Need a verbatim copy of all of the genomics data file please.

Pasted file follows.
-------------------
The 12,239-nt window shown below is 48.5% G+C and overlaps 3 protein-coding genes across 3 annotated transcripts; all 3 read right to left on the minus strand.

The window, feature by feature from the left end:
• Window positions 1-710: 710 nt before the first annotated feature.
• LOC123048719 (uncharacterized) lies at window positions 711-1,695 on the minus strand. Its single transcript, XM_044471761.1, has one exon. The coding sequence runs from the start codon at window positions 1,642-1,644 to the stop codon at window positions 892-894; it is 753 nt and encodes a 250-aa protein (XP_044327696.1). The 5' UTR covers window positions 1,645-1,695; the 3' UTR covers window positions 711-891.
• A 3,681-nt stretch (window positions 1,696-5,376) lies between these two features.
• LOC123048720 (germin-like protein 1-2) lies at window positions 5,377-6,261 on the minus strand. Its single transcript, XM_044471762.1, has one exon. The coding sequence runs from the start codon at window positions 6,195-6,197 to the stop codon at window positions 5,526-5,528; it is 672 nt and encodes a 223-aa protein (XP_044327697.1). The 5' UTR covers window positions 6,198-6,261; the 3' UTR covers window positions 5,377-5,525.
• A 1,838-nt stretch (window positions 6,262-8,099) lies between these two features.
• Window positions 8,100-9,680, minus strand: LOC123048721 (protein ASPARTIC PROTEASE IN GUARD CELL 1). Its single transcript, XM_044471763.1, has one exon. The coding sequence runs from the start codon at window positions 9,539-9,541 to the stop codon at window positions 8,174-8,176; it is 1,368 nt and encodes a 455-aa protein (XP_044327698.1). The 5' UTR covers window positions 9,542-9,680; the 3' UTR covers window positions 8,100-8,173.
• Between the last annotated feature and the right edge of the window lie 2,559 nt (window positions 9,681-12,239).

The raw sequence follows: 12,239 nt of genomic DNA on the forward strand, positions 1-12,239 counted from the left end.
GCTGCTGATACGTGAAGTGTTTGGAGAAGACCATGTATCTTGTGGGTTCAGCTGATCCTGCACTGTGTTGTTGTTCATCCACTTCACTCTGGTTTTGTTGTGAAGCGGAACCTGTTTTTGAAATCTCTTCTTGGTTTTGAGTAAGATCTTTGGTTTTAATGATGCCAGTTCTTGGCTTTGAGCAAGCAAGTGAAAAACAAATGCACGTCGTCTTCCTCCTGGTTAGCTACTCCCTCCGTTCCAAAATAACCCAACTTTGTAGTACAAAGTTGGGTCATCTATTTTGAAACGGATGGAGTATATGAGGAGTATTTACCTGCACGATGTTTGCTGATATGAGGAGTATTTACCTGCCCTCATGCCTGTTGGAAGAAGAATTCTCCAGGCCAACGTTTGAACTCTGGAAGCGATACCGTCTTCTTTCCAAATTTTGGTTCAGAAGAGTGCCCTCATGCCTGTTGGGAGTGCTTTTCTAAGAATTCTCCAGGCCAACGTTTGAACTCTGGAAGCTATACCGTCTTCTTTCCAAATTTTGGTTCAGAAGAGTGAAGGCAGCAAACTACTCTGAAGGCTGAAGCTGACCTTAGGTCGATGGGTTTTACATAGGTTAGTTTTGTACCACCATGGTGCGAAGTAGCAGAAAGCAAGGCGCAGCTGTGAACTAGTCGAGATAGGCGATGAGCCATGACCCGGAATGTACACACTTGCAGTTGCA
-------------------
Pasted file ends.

The 12,239-nt window shown below is 48.5% G+C and overlaps 3 protein-coding genes across 3 annotated transcripts; all 3 read right to left on the minus strand.

The window, feature by feature from the left end:
• Window positions 1-710: 710 nt before the first annotated feature.
• LOC123048719 (uncharacterized) lies at window positions 711-1,695 on the minus strand. Its single transcript, XM_044471761.1, has one exon. The coding sequence runs from the start codon at window positions 1,642-1,644 to the stop codon at window positions 892-894; it is 753 nt and encodes a 250-aa protein (XP_044327696.1). The 5' UTR covers window positions 1,645-1,695; the 3' UTR covers window positions 711-891.
• A 3,681-nt stretch (window positions 1,696-5,376) lies between these two features.
• LOC123048720 (germin-like protein 1-2) lies at window positions 5,377-6,261 on the minus strand. Its single transcript, XM_044471762.1, has one exon. The coding sequence runs from the start codon at window positions 6,195-6,197 to the stop codon at window positions 5,526-5,528; it is 672 nt and encodes a 223-aa protein (XP_044327697.1). The 5' UTR covers window positions 6,198-6,261; the 3' UTR covers window positions 5,377-5,525.
• A 1,838-nt stretch (window positions 6,262-8,099) lies between these two features.
• Window positions 8,100-9,680, minus strand: LOC123048721 (protein ASPARTIC PROTEASE IN GUARD CELL 1). Its single transcript, XM_044471763.1, has one exon. The coding sequence runs from the start codon at window positions 9,539-9,541 to the stop codon at window positions 8,174-8,176; it is 1,368 nt and encodes a 455-aa protein (XP_044327698.1). The 5' UTR covers window positions 9,542-9,680; the 3' UTR covers window positions 8,100-8,173.
• Between the last annotated feature and the right edge of the window lie 2,559 nt (window positions 9,681-12,239).

The raw sequence follows: 12,239 nt of genomic DNA on the forward strand, positions 1-12,239 counted from the left end.
GCTGCTGATACGTGAAGTGTTTGGAGAAGACCATGTATCTTGTGGGTTCAGCTGATCCTGCACTGTGTTGTTGTTCATCCACTTCACTCTGGTTTTGTTGTGAAGCGGAACCTGTTTTTGAAATCTCTTCTTGGTTTTGAGTAAGATCTTTGGTTTTAATGATGCCAGTTCTTGGCTTTGAGCAAGCAAGTGAAAAACAAATGCACGTCGTCTTCCTCCTGGTTAGCTACTCCCTCCGTTCCAAAATAACCCAACTTTGTAGTACAAAGTTGGGTCATCTATTTTGAAACGGATGGAGTATATGAGGAGTATTTACCTGCACGATGTTTGCTGATATGAGGAGTATTTACCTGCCCTCATGCCTGTTGGAAGAAGAATTCTCCAGGCCAACGTTTGAACTCTGGAAGCGATACCGTCTTCTTTCCAAATTTTGGTTCAGAAGAGTGCCCTCATGCCTGTTGGGAGTGCTTTTCTAAGAATTCTCCAGGCCAACGTTTGAACTCTGGAAGCTATACCGTCTTCTTTCCAAATTTTGGTTCAGAAGAGTGAAGGCAGCAAACTACTCTGAAGGCTGAAGCTGACCTTAGGTCGATGGGTTTTACATAGGTTAGTTTTGTACCACCATGGTGCGAAGTAGCAGAAAGCAAGGCGCAGCTGTGAACTAGTCGAGATAGGCGATGAGCCATGACCCGGAATGTACACACTTGCAGTTGCA